Thursday, May 20, 2010

A Brief Detour: Louis and Serena

Every day my commuter train passes by a small pond that, for at least the past two springs, has been home to two swans that come to nest in the reeds. Their first appearance took me by surprise; I honestly didn’t know there were wild swans in New England, and I am used to seeing only captive swans in zoos and parks. Apparently, though, these swans (in all likelihood mute swans) were granted federal protection several years ago and have begun breeding inland. They are considered an invasive species by some, as they are non-native, and they are also apparently quite territorial and can not only displace other (native) birds, but destroy vegetation in the ecosystem.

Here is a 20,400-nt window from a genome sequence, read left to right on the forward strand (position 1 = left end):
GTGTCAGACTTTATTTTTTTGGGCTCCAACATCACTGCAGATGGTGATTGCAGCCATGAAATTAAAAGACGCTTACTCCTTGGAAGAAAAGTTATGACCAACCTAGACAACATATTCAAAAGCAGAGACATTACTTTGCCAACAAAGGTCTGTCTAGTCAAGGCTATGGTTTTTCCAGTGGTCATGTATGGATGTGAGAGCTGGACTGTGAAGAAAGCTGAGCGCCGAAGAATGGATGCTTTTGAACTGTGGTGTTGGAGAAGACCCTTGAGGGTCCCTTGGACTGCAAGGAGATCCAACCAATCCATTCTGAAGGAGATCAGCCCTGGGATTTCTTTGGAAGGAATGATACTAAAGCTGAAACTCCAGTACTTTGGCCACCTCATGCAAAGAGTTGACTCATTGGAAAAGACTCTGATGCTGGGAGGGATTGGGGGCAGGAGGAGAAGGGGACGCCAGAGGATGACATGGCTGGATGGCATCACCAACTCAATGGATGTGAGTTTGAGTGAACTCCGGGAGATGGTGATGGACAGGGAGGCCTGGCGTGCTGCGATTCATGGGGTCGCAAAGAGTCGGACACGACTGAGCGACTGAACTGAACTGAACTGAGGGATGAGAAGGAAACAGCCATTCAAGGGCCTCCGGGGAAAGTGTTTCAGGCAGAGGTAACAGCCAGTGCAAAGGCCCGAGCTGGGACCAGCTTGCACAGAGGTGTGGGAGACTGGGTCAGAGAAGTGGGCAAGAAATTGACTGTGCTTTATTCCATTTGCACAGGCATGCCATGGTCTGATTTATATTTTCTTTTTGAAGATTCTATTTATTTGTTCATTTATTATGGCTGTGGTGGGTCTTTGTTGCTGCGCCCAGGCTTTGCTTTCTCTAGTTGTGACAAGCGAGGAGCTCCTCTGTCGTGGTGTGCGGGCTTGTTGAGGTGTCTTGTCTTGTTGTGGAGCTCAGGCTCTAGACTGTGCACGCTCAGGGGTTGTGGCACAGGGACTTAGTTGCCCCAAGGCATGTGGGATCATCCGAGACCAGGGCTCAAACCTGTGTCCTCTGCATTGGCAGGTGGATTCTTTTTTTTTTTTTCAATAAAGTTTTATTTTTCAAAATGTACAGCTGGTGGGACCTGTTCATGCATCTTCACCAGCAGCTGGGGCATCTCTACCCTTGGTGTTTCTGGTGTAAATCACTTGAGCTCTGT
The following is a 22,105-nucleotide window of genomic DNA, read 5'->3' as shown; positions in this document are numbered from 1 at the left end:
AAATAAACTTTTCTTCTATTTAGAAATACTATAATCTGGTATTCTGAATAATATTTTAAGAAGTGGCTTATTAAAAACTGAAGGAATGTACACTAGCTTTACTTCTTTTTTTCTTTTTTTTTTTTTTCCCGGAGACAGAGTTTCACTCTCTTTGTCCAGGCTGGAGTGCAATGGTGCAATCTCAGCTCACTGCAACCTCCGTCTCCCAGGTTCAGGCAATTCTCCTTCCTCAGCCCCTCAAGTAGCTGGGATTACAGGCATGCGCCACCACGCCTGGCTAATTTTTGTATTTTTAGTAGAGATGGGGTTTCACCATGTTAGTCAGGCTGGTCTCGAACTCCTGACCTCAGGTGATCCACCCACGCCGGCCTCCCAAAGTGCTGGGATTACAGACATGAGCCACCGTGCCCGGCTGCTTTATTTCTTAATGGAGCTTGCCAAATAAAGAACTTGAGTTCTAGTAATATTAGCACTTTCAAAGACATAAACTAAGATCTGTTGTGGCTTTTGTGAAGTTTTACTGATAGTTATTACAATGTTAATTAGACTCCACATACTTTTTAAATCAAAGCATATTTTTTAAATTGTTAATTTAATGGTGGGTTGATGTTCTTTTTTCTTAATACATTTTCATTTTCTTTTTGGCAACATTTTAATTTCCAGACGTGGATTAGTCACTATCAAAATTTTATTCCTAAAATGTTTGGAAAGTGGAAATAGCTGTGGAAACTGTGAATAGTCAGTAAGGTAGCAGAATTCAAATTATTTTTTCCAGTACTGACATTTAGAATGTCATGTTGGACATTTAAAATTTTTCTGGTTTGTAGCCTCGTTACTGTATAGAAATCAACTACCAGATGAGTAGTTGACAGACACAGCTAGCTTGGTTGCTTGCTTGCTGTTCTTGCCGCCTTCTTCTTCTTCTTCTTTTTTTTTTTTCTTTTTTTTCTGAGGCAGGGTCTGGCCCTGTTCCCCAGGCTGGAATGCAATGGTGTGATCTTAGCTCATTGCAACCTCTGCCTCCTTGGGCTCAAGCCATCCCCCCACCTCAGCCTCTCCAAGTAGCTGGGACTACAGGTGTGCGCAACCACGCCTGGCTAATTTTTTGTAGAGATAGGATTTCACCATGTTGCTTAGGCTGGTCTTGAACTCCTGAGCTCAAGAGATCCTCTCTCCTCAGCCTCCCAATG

Learning this made me sad, because it’s hard to imagine how anything so lovely could actually be a pest. I have to confess that, like many people, I feel a certain amount of romanticism about swans, not the least of which because they often mate for life and are doting parents. Anyone who ever read “Trumpet of the Swan” by E.B. White can probably relate; the story of Louis’s father stealing the trumpet, and then Louis trying to win over Serena undoes me every time I read it. This was one of my favorite books as a child, loved even more than Charlotte’s Web and Stuart Little. In tribute to E.B., I mentally christened the pond swans Louis and Serena the Second. (What can I say, it’s a really long train ride.)